1) My favorite piece of advice was to become indispensable. This can work if you are self-employed, a full-time or a part-time employee. Be the person they want/need and turn to for your expertise.
2) The question was also asked of the panel: "Tell us a good story of a time when you were unemployed." I won't rehash them here, but they were funny and sad and yet, enough pounding the pavement got each of them a job and got them where they are today, at companies like Nau, Weiden and Kennedy, 52 Limited and VizWerks. Are you employed now? Were you unemployed previously? Would love to hear more tales of joy or woe on the topic.
3) There were a number of individuals in attendance who are on the political side of the creative economy agenda. One of my biggest concerns of late are the amount of design and creative schools popping up in Portland (which is great), and the lack of places to work post graduation.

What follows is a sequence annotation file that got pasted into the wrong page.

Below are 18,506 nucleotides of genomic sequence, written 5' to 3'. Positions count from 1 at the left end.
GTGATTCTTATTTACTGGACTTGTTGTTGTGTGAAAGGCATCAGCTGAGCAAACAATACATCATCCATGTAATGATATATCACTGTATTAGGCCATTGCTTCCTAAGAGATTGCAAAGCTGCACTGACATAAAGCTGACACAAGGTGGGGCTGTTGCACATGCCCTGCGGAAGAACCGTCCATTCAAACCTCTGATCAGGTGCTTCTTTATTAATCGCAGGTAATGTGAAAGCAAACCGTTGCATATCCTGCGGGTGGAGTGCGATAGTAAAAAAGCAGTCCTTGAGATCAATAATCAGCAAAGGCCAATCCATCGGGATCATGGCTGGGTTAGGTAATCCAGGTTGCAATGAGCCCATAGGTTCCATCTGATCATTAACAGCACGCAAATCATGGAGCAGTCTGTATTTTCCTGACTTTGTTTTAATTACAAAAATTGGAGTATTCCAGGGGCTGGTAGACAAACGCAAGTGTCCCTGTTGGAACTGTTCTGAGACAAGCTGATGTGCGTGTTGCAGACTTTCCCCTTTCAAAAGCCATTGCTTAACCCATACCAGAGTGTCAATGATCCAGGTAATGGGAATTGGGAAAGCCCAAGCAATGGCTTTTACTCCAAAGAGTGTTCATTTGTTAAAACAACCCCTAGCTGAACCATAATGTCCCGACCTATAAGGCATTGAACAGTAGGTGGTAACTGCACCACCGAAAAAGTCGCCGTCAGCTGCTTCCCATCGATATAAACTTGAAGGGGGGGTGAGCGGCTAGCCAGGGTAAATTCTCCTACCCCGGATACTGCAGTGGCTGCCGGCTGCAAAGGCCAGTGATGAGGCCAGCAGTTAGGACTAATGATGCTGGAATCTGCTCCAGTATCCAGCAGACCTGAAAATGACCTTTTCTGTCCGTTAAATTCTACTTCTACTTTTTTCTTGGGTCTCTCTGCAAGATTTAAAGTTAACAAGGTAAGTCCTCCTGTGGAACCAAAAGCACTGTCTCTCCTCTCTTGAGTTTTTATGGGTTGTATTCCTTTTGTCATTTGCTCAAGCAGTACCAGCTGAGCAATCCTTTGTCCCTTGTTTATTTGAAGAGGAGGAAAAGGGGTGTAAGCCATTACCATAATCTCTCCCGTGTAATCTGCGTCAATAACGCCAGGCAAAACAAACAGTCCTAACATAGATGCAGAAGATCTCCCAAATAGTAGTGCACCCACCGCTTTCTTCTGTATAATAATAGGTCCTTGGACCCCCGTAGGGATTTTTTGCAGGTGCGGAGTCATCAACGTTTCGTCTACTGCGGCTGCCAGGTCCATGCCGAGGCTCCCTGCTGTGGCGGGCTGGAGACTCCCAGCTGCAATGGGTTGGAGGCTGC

Freelancing and consulting and running a small business works for some of us, but many still need/want full-time employment. There was much talk of getting funding for arts education, but little talk about where exactly all those creative students would work if they wanted to stay in Portland after graduation. My talented circle of friends and colleagues - MANY of whom are un or underemployed, are a testament to this ever increasing problem. I'm in search of a committee to join to be part of the solution.
Some interesting numbers on the Portland Metro area arts and culture and employment: Creative Capacity.